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“J’aime les panoramas” says the banner on the J4 pier in Marseille’s Vieux Port. The panorama is indeed magnificent: the honey-hued 17th-century Fort Saint Jean gleams against a scintillating sea, the domes of the striped neo-Byzantine Cathédrale La Major rise silhouetted against crystalline skies.
The J4 pier is one of France’s most historically loaded sites. To millions of migrants and refugees — Algerian arrivals since the 1960s, fugitives from Nazism in 1940 — the J4 offered a first or last sight of Europe. The quay is no longer an embarkation point, but its surrounding buildings remain a palimpsest of French military, civil and religious authority in a city rooted in a multicultural past and present: today a third of the population is Muslim. No panorama here can be innocent.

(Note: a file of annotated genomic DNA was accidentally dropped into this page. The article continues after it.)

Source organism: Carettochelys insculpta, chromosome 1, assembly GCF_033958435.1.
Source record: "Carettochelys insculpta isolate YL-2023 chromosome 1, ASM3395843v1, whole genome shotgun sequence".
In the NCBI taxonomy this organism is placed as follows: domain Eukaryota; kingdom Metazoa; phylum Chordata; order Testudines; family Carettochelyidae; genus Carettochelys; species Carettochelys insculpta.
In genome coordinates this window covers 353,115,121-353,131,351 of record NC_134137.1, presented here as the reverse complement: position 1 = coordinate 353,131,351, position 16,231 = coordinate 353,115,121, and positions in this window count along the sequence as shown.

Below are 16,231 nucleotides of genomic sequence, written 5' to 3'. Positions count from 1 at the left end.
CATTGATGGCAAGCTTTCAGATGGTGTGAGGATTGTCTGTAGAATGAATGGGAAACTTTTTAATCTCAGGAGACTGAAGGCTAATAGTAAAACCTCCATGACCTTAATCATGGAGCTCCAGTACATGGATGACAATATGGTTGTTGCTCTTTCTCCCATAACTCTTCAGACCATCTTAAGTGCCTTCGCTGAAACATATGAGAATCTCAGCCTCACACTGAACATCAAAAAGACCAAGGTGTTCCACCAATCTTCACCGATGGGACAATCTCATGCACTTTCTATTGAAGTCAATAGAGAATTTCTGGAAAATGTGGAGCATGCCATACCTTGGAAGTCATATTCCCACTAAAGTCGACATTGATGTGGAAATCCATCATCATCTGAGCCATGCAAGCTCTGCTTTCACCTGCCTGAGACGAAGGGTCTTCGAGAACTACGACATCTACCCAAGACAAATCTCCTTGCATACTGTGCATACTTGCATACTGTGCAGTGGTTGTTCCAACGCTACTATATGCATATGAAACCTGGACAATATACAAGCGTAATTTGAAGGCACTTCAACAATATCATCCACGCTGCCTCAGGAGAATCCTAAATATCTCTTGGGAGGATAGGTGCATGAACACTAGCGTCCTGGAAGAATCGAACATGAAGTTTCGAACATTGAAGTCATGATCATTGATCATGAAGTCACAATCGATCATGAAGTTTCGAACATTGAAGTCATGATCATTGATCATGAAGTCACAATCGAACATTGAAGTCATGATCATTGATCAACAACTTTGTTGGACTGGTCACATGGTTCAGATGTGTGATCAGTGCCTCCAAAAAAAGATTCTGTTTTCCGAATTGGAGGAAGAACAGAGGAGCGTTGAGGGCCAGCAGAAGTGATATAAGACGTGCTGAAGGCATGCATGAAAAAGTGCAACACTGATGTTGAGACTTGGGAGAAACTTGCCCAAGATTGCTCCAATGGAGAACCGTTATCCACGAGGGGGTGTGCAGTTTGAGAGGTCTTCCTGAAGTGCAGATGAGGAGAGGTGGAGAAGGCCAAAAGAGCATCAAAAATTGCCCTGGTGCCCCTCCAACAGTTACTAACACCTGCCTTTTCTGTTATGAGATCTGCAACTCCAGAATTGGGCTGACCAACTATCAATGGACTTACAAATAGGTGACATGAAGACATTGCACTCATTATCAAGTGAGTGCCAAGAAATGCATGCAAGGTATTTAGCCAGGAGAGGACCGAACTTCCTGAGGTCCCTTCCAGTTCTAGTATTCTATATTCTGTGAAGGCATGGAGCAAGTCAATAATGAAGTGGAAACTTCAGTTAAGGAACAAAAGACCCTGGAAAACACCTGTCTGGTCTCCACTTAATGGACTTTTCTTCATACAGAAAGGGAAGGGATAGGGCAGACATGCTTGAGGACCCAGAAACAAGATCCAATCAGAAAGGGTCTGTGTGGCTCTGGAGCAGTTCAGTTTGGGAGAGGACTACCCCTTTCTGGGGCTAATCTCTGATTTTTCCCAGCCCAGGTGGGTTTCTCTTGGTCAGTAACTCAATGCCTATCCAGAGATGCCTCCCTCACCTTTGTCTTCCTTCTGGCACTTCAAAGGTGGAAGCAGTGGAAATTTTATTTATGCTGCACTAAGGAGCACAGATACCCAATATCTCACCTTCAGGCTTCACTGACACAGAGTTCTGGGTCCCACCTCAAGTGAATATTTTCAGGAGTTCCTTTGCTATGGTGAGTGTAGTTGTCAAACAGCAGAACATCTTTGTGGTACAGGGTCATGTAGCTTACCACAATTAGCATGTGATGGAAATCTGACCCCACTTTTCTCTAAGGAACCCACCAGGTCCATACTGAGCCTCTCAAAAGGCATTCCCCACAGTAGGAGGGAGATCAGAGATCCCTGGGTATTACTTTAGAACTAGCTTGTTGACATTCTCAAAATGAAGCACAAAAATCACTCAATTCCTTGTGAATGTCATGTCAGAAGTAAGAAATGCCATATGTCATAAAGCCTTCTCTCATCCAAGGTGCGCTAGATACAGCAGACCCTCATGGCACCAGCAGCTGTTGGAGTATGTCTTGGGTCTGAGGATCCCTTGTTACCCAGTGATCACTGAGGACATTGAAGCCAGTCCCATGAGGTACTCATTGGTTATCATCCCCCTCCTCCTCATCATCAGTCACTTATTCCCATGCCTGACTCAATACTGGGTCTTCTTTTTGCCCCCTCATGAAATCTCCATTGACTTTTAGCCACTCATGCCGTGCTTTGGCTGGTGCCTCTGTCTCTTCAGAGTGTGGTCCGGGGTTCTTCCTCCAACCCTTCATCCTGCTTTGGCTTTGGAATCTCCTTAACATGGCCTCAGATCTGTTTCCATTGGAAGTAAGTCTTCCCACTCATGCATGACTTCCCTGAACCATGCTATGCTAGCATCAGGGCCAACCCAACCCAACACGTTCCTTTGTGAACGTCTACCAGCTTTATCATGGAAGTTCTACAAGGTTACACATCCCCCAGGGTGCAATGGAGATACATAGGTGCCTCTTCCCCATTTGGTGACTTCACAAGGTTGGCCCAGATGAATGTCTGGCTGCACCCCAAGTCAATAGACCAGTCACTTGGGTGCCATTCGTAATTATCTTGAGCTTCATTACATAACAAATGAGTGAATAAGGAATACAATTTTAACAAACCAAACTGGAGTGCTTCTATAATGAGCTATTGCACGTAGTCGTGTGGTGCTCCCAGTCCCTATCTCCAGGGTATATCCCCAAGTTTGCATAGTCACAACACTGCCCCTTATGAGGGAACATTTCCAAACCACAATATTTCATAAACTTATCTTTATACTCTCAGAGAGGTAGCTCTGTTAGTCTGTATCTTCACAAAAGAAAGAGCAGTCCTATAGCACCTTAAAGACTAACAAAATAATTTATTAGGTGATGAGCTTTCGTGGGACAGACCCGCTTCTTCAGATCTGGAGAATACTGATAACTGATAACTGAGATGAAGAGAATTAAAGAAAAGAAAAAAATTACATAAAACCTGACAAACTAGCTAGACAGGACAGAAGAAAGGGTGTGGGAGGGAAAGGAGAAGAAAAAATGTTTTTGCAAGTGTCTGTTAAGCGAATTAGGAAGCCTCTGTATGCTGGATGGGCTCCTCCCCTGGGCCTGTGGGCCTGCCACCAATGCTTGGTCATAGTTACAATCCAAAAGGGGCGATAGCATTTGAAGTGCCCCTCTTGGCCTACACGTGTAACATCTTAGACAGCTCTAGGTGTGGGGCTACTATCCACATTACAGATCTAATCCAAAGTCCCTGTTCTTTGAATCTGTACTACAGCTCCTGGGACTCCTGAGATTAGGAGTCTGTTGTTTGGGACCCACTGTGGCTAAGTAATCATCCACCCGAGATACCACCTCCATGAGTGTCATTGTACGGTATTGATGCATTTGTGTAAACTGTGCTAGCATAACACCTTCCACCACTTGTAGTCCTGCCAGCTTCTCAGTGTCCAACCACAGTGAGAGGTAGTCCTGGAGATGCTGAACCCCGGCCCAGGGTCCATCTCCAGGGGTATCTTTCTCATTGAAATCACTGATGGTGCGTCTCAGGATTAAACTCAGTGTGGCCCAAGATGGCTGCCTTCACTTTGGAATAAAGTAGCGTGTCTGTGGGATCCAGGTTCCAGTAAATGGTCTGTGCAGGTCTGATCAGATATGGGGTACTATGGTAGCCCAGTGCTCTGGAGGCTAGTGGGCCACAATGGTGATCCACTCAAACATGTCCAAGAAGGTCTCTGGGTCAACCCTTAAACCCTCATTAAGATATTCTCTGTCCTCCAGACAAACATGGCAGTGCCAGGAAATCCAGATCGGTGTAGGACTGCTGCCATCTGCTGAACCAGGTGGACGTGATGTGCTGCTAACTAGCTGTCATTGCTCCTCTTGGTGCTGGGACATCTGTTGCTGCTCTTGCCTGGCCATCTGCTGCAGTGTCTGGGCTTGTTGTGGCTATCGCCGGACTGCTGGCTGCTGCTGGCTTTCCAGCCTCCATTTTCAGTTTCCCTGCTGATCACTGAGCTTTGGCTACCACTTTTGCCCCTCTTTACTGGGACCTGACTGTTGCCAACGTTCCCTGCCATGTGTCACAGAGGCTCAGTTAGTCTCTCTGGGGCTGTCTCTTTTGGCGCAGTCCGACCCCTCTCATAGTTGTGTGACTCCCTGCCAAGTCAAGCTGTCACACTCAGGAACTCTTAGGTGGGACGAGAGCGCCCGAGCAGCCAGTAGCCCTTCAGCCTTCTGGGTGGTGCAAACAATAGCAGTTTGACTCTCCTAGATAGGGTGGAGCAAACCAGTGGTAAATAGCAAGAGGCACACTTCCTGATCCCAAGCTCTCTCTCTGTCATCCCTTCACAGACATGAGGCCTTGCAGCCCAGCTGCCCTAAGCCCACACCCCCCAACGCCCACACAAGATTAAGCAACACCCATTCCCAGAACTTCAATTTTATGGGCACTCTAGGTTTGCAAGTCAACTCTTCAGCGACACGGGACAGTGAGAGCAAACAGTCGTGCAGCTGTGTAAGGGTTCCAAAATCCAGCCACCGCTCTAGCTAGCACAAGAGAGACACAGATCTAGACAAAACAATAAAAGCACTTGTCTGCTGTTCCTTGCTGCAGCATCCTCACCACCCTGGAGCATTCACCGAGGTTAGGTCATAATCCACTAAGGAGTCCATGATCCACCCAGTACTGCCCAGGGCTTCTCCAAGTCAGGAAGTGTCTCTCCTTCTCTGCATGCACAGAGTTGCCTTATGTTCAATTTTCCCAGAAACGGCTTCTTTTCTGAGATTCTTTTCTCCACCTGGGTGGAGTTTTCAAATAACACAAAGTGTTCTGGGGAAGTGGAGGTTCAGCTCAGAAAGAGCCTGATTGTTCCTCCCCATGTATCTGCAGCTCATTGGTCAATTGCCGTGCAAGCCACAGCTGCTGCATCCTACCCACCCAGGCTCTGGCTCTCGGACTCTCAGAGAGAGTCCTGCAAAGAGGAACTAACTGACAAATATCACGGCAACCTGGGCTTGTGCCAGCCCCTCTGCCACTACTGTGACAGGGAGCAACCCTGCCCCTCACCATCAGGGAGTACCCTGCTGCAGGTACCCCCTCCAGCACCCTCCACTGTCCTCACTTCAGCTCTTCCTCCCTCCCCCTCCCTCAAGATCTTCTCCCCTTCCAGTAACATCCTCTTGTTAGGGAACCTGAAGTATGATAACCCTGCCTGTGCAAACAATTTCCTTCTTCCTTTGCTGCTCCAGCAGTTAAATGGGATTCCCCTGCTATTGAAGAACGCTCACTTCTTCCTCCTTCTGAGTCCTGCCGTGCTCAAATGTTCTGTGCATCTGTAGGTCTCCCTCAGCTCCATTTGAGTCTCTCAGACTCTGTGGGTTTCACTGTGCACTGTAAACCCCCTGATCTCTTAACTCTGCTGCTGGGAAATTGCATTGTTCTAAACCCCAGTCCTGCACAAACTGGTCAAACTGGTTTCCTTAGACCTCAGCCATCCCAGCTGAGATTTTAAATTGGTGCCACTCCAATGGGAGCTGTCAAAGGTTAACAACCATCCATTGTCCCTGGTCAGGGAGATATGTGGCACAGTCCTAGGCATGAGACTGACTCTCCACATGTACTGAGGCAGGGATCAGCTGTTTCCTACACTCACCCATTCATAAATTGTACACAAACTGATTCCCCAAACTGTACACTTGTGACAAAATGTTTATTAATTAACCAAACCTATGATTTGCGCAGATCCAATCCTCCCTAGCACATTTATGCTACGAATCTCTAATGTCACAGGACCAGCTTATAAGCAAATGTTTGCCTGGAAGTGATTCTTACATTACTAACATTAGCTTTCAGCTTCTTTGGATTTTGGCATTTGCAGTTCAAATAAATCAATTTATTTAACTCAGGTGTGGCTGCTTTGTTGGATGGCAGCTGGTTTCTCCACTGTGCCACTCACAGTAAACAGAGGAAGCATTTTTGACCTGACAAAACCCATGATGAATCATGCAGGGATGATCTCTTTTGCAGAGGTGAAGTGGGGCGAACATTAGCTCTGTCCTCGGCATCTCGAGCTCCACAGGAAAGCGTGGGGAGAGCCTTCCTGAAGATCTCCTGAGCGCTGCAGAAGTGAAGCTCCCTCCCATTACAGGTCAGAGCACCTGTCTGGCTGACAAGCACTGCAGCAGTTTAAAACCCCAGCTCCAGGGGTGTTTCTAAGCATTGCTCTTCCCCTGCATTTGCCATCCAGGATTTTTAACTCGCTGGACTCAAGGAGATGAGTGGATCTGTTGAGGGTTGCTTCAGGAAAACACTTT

The impressive winter exhibition about political and cultural appropriation of landscape at MuCEM (the Musée des Civilisations de l’Europe et de la Mediterranée, sited on the J4 esplanade) opens with Michel Hazanavicius’s exquisitely evoked 1950s pastiche OSS 117: Cairo, Nest of Spies (2006). Its crass/charming hero Jean Dujardin, a young Sean Connery lookalike agent, assures his Muslim contacts of Islam that “you’ll grow tired of it . . . it won’t last long” as he comically misunderstands his Egyptian mission. Viewing the bright Suez vista with juvenile insouciance, Dujardin’s comment “I love panoramas” gives MuCEM’s show its faux-naive title, and encapsulates its feel-good yet edgy tone.
Every work here invites multiple readings or perspectives. Juan Muñoz’s “Balcon/nes” is an isolated balcony railing incongruously mounted to transform a bland white wall into a space for contemplation. Jeff Wall’s lightbox transparency “Restoration”, featuring actors playing conservators placed inside a vintage Alpine panorama, emphasises the tensions of the medium: is a panorama architecture, painting, game of illusion? David Hockney’s vertiginous 60-part gold, crimson, scarlet, orange, purple canvas “A Closer Grand Canyon” defies photographic renderings with the “closer” approach of painterly geometric patterning.